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Monday, 30 April 2012

Collector or Hoarder

By Barbara Sloan

I’ve always considered myself a collector. I let only a few people see my crawl space, my extra bedroom, my closets, the attic and basement. One afternoon, my daughter called and asked, “Did you know that your friends are calling you a hoarder?”

“Who told you that?”

She gave me a name that I will not put in print. I gasped. “I thought she was a friend. I showed her all my collections. If she told you I am a hoarder, she isn’t a friend of mine!”

“You are not a hoarder.

I told her to watch the show about hoarders tonight so she knows the difference. I’ll be over so you and I can watch it together.”

I was a little nervous as the show began. The rooms were packed with “things.” A psychologist on the show explained that it was an obsessive-compulsive disorder that took over a person’s life just like addictions.

The lady, who had agreed to be filmed, denied that this was a compulsion that helped her deal with some emotional factors or events in her life or that she needed help.

There was not one room that was free of debris, just things she brought home to fill the space. There was no living space left for her or her children.

After the show, my daughter and I reviewed my house. No problems in the kitchen. I collect antique kitchen tools but they are displayed neatly covering all the space available on all four walls.

The living room shelves, tables and floor had my wood collection scattered throughout. The dining room glass cabinets displayed my teapot collection.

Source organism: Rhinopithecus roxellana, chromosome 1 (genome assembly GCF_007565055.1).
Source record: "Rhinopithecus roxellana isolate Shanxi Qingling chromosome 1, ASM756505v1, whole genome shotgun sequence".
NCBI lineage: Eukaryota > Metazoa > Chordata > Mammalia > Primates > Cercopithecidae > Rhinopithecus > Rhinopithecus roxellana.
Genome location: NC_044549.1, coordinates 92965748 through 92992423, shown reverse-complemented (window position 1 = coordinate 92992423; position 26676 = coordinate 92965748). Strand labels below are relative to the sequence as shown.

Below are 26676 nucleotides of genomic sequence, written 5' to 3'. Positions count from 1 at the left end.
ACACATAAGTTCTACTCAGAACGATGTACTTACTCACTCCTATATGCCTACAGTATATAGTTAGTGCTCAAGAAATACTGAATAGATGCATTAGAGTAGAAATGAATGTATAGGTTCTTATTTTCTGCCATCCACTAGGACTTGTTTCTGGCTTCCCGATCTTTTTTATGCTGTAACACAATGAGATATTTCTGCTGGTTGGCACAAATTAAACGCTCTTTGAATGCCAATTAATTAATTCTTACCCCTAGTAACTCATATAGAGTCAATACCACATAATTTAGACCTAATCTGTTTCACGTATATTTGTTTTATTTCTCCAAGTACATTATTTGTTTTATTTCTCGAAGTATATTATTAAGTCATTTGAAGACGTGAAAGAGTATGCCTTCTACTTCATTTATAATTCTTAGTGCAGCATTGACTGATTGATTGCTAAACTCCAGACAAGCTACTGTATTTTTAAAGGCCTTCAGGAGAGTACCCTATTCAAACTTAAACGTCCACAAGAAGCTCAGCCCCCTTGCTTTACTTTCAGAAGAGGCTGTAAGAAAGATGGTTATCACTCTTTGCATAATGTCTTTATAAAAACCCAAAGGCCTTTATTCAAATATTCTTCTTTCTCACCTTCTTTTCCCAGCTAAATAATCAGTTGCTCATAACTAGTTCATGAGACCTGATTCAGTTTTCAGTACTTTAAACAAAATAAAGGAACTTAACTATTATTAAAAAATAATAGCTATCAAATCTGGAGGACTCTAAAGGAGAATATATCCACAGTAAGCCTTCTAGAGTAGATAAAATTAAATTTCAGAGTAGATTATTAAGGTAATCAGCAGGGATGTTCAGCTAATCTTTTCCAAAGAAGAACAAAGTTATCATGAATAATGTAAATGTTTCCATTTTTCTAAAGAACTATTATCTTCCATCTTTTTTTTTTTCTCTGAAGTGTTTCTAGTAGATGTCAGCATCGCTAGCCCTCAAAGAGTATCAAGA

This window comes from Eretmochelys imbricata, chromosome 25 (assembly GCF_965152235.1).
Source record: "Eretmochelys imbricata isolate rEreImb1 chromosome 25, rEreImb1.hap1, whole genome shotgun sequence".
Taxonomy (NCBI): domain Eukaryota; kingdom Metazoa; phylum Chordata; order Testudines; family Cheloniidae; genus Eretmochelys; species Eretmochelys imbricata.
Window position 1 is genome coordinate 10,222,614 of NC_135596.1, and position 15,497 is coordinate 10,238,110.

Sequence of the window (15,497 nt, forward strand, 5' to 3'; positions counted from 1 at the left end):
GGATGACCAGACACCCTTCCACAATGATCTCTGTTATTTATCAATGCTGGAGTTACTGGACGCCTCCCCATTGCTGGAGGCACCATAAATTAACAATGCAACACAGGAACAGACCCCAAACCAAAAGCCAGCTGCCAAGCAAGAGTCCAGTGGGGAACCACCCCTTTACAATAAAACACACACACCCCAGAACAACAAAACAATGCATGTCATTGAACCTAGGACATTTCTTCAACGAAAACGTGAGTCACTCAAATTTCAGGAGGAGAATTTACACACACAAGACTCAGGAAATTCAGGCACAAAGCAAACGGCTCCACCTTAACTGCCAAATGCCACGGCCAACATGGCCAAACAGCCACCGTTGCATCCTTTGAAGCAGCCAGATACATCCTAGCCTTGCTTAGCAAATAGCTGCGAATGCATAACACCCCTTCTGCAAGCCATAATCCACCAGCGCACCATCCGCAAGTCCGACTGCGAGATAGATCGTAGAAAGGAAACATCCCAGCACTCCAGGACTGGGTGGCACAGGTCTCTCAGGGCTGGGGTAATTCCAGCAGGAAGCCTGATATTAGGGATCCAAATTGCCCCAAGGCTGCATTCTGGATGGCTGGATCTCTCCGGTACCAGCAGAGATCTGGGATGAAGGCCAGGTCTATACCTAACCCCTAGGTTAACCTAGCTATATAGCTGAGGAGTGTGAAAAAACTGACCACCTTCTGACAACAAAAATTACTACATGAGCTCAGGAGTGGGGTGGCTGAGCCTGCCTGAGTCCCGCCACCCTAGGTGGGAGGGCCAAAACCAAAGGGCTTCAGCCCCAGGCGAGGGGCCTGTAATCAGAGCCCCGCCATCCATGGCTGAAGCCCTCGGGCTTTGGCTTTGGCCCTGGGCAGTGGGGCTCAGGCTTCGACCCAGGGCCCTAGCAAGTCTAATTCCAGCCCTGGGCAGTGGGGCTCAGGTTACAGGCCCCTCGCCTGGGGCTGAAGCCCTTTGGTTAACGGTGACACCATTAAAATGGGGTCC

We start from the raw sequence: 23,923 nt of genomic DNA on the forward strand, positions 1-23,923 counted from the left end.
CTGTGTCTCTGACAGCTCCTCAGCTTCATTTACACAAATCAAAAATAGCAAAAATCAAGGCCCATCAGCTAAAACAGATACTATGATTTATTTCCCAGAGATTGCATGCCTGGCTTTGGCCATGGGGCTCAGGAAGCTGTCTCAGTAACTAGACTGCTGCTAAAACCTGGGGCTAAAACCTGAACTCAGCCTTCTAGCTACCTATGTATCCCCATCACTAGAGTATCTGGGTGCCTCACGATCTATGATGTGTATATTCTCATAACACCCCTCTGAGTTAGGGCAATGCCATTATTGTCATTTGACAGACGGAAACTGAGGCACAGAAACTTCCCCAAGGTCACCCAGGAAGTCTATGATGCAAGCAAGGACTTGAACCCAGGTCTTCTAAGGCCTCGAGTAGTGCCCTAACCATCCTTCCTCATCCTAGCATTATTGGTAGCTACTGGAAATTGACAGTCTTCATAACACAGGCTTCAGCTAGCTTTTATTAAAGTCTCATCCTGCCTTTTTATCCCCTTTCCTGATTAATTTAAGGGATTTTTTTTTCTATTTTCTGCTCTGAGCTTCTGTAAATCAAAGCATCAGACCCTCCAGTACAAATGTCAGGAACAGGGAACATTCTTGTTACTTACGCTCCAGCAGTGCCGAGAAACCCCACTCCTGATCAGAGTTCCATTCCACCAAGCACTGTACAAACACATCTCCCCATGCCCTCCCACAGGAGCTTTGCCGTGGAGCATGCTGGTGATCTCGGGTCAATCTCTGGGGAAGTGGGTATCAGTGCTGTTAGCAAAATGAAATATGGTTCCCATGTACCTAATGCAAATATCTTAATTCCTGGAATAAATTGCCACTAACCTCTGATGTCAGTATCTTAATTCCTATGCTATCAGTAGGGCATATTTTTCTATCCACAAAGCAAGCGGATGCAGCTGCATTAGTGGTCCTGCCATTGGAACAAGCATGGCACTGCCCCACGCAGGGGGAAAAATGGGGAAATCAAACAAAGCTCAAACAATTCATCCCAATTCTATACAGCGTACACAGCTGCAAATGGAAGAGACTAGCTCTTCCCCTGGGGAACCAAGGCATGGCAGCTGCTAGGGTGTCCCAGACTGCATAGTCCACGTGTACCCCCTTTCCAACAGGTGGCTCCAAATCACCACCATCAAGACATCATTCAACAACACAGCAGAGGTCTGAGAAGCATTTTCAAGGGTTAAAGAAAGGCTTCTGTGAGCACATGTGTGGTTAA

We poked our heads in the bathroom. A narrow shelf near the ceiling surrounding the room contained soap dishes propped against the wall gathering dust.

“Okay, these rooms look all right. Now let’s go to the basement,” my daughter suggested.

“Are you sure we need to?’ I cringed as I said it. “It’s kind of hard to get around down there.”

“Why is that? I haven’t been down there since you moved here three years ago. It looked all right then.”

I decided not to say more and led the way down the stairs.

At the bottom of the stairs, boxes piled in the way stopped us. We moved a couple of boxes, then a few more until we reached the wall full of shelves that were packed with books from floor to ceiling.

“Are all those boxes full of books too?” my daughter asked.

“Ye-e-s-s.” I replied, “I keep meaning to come down here and sort some out to give away but I can’t seem to part with them. Does that make me a hoarder?”

My daughter laughed. “No, Mother. It means you are a collector. Most serious collectors can’t part with items that meant enough to them to bring home. Some people call it a hobby. How do you decide which ones to buy? Classics? Westerns? Fiction? Nonfiction?”

“No. I collect by authors that I like. It all began with Pearl Buck because I wanted to learn more about China. Howard Fast has written many good novels in which people act upon or question their values and morals during the world wars and beyond.

I try to find autobiographies or biographies to better understand the author’s motivations and writings.